Nitrogen

See more Nitrogen products. Nitrogen is a Block P, Group 15, Period 2 element. Its electron configuration is [He]2s22p3. Nitrogen is an odorless, tasteless, colorless and mostly inert gas. It is the seventh most abundant element in the universe and it constitutes 78.09% (by volume) of Earth's atmosphere. Nitrogen was discovered by Daniel Rutherford in 1772.

Phosphorus

Phosphorus Bohr ModelSee more Phosphorus products. Phosphorus (atomic symbol: P, atomic number: 15) is a Block P, Group 15, Period 3 element. The number of electrons in each of Phosphorus's shells is 2, 8, 5 and its electronic configuration is [Ne] 3s2 3p3. The phosphorus atom has a radius of 110.5.pm and its Van der Waals radius is 180.pm. Phosphorus is a highly-reactive non-metallic element (sometimes considered a metalloid) with two primary allotropes, white phosphorus and red phosphorus its black flaky appearance is similar to graphitic carbon. Compound forms of phosphorus include phosphates and phosphides. Phosphorous was first recognized as an element by Hennig Brand in 1669 its name (phosphorus mirabilis, or "bearer of light") was inspired from the brilliant glow emitted by its distillation.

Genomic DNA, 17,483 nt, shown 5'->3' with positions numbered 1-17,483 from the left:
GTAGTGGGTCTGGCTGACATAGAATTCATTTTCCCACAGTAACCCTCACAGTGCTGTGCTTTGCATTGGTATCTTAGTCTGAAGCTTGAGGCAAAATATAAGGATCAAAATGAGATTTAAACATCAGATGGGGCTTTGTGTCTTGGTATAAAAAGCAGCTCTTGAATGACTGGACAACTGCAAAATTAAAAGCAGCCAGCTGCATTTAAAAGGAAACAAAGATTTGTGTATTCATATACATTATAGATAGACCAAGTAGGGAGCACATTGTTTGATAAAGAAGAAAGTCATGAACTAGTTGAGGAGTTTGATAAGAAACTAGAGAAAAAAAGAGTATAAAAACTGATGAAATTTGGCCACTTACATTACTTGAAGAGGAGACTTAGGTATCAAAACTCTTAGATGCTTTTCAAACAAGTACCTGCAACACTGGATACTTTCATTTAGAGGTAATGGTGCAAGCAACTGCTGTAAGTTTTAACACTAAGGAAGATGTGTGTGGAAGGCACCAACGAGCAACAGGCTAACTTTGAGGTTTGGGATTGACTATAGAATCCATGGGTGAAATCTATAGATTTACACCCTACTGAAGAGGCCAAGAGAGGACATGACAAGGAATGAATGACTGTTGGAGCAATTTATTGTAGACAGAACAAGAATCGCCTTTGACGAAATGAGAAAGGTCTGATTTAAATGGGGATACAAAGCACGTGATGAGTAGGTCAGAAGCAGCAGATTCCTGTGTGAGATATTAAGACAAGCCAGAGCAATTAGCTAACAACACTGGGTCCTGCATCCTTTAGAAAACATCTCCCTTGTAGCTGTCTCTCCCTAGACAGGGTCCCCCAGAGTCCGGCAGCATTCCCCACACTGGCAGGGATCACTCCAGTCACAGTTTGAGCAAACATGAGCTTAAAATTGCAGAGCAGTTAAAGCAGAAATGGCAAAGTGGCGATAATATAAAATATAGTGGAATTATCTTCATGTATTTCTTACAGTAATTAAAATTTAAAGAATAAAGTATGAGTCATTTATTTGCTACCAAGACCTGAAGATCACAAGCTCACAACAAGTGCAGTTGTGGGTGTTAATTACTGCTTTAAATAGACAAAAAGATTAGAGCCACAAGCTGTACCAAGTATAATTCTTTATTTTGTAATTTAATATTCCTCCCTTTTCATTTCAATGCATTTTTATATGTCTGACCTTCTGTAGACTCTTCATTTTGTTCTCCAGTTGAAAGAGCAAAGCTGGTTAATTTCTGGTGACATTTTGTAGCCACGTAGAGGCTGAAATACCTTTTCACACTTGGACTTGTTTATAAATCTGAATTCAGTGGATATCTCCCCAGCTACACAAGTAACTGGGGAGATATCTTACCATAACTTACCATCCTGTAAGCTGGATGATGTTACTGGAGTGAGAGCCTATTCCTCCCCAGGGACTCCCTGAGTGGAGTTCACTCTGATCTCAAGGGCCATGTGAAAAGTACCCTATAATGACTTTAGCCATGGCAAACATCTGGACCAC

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See more Ruthenium products. Ruthenium (atomic symbol: Ru, atomic number: 44) is a Block D, Group 8, Period 5 element with an atomic weight of 101.07. Ruthenium Bohr ModelThe number of electrons in each of ruthenium's shells is [2, 8, 18, 15, 1] and its electron configuration is [Kr] 4d7 5s1. The ruthenium atom has a radius of 134 pm and a Van der Waals radius of 207 pm. Ruthenium was discovered by Jędrzej Śniadecki in 1807. It was first recognized as a distinct element by Karl Ernst Claus in 1844. Elemental RutheniumIn its elemental form, ruthenium has a silvery white metallic appearance. Ruthenium is a rare transition metal belonging to the platinum group of metals. It is found in pentlandite, pyroxenite, and platinum group metal ores. The name Ruthenium originates from the Latin word "Ruthenia," meaning Russia.

Sulfur